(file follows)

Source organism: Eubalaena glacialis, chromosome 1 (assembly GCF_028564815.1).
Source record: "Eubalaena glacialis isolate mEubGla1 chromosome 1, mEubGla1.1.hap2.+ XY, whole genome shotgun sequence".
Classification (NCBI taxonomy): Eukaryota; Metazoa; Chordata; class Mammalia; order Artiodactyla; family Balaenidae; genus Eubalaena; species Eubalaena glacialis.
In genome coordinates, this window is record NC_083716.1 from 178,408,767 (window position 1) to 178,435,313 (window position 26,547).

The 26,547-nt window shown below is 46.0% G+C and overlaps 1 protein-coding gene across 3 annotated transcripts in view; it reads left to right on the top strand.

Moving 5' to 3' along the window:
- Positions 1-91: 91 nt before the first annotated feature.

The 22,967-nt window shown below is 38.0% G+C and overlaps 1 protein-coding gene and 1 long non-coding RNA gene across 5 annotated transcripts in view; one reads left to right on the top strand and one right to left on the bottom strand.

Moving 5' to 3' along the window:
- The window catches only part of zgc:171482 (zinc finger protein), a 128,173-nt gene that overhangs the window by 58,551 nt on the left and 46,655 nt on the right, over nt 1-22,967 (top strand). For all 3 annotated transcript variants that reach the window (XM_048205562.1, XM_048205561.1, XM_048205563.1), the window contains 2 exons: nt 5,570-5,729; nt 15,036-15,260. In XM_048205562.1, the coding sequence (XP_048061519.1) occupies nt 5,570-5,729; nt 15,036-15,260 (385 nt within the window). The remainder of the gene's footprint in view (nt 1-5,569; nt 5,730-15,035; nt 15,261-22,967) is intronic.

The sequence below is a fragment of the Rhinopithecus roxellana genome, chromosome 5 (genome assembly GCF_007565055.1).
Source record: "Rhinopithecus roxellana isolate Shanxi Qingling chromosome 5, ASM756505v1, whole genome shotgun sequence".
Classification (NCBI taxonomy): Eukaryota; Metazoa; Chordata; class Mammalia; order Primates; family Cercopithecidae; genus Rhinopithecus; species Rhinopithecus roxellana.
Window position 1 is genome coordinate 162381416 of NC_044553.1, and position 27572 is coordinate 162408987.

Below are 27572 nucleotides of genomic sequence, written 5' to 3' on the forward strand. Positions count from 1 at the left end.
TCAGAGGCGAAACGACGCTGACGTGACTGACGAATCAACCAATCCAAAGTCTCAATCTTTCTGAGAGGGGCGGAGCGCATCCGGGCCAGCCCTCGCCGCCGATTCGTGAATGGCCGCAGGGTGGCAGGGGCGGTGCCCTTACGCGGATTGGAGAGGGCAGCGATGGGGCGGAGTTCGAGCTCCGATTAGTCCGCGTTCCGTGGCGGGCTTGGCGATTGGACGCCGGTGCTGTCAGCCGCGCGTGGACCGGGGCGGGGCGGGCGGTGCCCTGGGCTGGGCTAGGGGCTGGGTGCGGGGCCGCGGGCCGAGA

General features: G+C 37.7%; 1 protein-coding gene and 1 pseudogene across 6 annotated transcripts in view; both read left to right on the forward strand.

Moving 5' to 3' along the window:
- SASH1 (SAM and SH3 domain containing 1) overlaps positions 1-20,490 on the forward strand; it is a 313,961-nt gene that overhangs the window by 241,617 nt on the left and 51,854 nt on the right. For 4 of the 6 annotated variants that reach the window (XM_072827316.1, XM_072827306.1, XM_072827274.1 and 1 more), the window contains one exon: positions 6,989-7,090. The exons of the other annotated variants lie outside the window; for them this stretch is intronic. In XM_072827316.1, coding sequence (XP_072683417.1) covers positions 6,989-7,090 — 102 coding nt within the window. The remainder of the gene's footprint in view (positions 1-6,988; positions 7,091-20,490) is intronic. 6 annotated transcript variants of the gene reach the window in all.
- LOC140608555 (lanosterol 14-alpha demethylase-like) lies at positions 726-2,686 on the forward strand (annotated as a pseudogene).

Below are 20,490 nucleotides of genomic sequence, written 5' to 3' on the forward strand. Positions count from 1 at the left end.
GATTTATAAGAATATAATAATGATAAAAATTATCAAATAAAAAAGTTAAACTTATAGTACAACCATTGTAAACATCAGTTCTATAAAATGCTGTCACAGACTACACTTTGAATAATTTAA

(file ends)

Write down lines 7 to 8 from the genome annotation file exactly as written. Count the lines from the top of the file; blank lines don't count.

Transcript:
- Positions 1-91: 91 nt before the first annotated feature.

The 22,967-nt window shown below is 38.0% G+C and overlaps 1 protein-coding gene and 1 long non-coding RNA gene across 5 annotated transcripts in view; one reads left to right on the top strand and one right to left on the bottom strand.